The Harboring Runaway Child law in the state of Texas makes it illegal to provide a home or shelter to a child if you should have known that the child was a runaway and the child is unrelated to you unless you report the child to its parents or law enforcement.
FAQs about the
Harboring Runaway Child law in Texas
- What is the current Texas law about Harboring Runaway Child?
- Are there any defenses to prosecution of this offense?
- How can I be charged with a Harboring Runaway Child offense in Texas?
- What is the statute of limitation for Harboring Runaway Child in Texas?
- What is the penalty for a Texas Harboring Runaway Child offense?
- Can you get probation for Harboring Runaway Child in Texas?
- Do I have to register as a sex offender in Texas if guilty of Harboring Runaway Child?
- What level of crime is Harboring Runaway Child in Texas?
In Texas, Harboring Runaway Child applies to children younger than 18 years old who escaped from state custody or who left home without the consent of the child’s parent or guardian.
Have you been charged with Harboring Runaway Child? Book a consultation to discuss legal representation with attorneys Paul Saputo and Nicholas Toufexis today.
The law applies to runaways who are voluntarily absent. So, if you take the child out of a home involuntarily, the state would prosecute under the Kidnapping or similar law. The law requires the state to prove criminal negligence in order to obtain a conviction.
The Penal Code codifies the Texas Harboring Runaway Child law under Title 6 “Offenses Against The Family,” Chapter 25 “Offenses Against The Family.” This chapter includes crimes that focus on familial, parent, and spousal relationships. Some of the offenses relate to sexual or violent behavior, while others deal with custody and possession of children. Learn more about the Texas offense of Harboring Runaway Child below.
The current Texas law defines the offense of Harboring Runaway Child in Penal Code Section §25.06 as follows:
(a) A person commits an offense if he knowingly harbors a child and he is criminally negligent about whether the child:
(1) is younger than 18 years; and
(2) has escaped from the custody of a peace officer, a probation officer, the Texas Youth Council, or a detention facility for children, or is voluntarily absent from the child’s home without the consent of the child’s parent or guardian for a substantial length of time or without the intent to return.
If you are related to the child, “within the second degree by consanguinity or affinity” as defined by Chapter 573, Government Code, the statute allows you to present evidence of this as a defense to prosecution.
If you notify law enforcement or the child’s caretakers within 24 hours, you can present evidence supporting that claim to a jury if you are prosecuted for Harboring Runaway Child. If the jury believes you, they may find you not guilty based on an affirmative defense in the statute.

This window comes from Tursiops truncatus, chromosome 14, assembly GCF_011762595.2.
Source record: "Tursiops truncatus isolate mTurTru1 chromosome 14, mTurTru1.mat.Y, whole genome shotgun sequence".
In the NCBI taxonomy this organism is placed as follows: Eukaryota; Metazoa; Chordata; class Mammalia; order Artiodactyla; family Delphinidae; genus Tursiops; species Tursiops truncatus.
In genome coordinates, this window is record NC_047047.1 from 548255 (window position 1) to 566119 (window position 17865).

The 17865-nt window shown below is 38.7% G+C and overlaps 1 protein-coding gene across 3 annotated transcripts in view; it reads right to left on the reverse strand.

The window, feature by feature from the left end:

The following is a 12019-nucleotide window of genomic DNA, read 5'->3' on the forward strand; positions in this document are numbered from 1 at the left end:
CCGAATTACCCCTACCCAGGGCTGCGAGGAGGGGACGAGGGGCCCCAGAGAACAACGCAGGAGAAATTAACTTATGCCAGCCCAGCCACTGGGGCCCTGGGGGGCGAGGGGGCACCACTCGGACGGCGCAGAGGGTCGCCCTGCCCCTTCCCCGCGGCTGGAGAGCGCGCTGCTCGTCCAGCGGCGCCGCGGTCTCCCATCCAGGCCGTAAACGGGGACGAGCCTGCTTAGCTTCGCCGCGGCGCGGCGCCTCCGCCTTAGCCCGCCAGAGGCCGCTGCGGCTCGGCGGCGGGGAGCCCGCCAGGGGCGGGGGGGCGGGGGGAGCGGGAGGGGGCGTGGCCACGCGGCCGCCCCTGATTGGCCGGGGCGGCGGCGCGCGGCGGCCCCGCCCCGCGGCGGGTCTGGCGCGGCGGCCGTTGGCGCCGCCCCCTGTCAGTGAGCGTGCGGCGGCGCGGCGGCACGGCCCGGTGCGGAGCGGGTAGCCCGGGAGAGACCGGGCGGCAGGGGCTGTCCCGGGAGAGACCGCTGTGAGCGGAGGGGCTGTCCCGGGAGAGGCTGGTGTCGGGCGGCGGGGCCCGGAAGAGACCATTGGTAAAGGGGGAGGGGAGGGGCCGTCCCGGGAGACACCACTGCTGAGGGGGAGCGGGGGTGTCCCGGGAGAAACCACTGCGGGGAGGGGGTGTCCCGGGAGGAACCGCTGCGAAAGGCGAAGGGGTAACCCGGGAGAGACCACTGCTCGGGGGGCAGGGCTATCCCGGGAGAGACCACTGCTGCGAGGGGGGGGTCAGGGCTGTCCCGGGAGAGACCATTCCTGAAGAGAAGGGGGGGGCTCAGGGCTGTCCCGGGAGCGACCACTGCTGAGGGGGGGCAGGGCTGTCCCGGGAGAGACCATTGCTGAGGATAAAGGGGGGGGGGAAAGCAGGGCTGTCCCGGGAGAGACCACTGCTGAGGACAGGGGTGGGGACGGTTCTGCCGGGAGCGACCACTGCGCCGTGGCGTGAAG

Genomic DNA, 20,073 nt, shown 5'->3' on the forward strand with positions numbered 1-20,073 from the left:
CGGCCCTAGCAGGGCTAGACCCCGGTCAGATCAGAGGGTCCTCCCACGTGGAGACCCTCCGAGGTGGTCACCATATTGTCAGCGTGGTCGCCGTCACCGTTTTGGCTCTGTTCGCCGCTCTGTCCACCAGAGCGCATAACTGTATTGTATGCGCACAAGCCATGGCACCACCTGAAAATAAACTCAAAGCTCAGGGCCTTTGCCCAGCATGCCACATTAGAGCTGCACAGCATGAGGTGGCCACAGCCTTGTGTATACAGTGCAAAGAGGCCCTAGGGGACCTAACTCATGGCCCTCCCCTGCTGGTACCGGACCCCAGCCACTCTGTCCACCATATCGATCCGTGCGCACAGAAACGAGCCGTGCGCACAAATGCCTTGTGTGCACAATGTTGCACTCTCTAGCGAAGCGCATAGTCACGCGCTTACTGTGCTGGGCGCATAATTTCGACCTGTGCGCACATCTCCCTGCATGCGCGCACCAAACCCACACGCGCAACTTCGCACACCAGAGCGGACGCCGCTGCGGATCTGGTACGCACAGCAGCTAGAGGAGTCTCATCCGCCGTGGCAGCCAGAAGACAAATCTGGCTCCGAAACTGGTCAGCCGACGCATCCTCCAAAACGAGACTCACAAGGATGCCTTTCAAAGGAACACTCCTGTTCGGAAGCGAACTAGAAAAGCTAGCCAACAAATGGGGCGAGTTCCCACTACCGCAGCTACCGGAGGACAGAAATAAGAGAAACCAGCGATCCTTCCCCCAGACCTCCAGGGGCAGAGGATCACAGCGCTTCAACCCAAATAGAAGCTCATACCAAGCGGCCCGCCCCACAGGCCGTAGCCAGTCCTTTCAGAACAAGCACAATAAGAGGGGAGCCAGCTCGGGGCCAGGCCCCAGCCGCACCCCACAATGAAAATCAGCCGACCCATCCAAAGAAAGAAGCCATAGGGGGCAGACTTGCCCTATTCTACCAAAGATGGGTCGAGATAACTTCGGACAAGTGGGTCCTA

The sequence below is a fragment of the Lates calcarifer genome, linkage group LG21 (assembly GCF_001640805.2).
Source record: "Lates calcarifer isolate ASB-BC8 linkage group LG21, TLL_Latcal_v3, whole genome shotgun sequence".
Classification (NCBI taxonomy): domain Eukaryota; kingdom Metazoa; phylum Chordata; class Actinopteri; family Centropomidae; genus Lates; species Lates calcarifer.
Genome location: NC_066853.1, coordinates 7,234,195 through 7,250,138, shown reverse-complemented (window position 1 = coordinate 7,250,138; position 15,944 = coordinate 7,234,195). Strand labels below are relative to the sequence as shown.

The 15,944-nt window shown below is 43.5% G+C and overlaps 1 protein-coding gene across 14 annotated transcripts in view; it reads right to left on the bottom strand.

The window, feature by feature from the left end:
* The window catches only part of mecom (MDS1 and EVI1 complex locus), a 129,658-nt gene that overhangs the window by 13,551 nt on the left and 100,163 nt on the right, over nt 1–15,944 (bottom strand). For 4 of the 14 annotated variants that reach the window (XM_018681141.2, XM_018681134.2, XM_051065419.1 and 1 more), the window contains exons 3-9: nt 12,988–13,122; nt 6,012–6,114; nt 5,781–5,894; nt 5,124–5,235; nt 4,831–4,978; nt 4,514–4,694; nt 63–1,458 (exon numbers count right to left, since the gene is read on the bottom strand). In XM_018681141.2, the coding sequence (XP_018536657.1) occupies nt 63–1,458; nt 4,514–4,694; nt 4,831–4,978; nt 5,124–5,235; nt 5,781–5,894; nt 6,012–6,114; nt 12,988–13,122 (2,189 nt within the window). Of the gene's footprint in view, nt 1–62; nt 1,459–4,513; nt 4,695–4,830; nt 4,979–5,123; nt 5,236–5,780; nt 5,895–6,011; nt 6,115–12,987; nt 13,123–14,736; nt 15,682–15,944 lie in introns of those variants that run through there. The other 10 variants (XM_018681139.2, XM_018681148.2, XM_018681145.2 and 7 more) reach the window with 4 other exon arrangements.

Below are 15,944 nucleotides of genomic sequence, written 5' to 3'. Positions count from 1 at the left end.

You can be charged with Harboring Runaway Child in Texas if the state’s attorneys believe that each of the elements of 25.06(a) as described in the section above have been met.
As a misdemeanor, Harboring Runaway Child charges have a two-year limitations period.
A conviction for Harboring Runaway Child in Texas is punished as a Class A misdemeanor, with a maximum possible fine under Texas state law of up to $4,000 and jail time of up to one year. Learn about the differences between grades of felonies and misdemeanors here.
The Texas Code of Criminal Procedure allows both judges and juries to grant probation for Harboring Runaway Child, and judges are also allowed to accept deferred adjudication plea deals.
Note, however, that no matter the offense, neither judges nor juries may recommend community supervision for any suspended sentence of over 10 years. Also, judges may not grant community supervision after a conviction if (1) the defendant used or exhibited a deadly weapon during the commission of the felony or immediate flight thereafter and (2) the defendant used or exhibited the deadly weapon himself or was a party to the offense and knew that a deadly weapon would be used or exhibited.
The Harboring Runaway Child offense does not appear on the list of offenses requiring registration under Chapter 62 of the Texas Code of Criminal Procedure.
However, at any time, the legislature can add this offense to the list. If that happens, people convicted of Harboring Runaway Child would have to register, even if the offense did not appear on the list at the time they accepted a deferred adjudication plea (even if later dismissed), pled guilty or were founty guilty.
The Penal Code classifies the punishment for Harboring Runaway Child as a Class A misdemeanor.
Learn more about the penalty range for this offense in the section above.
It is a defense to prosecution under this section that the actor notified:
(1) the person or agency from which the child escaped or a law enforcement agency of the presence of the child within 24 hours after discovering that the child had escaped from custody; or
(2) a law enforcement agency or a person at the child’s home of the presence of the child within 24 hours after discovering that the child was voluntarily absent from home without the consent of the child’s parent or guardian.
^5. See Code of Criminal Procedure 12.02(a)^6. Texas Penal Code §25.06(d)^7. See Chapter 42, Texas Code of Criminal Procedure, Art. 42A.054, Art. 42A.056, Art. 42A.102 .^8. Art. 42A.053(c), Texas Code of Criminal Procedure^9. Art. 42A.054(b), Texas Code of Criminal Procedure^10. Code of Criminal Procedure, Article 62.001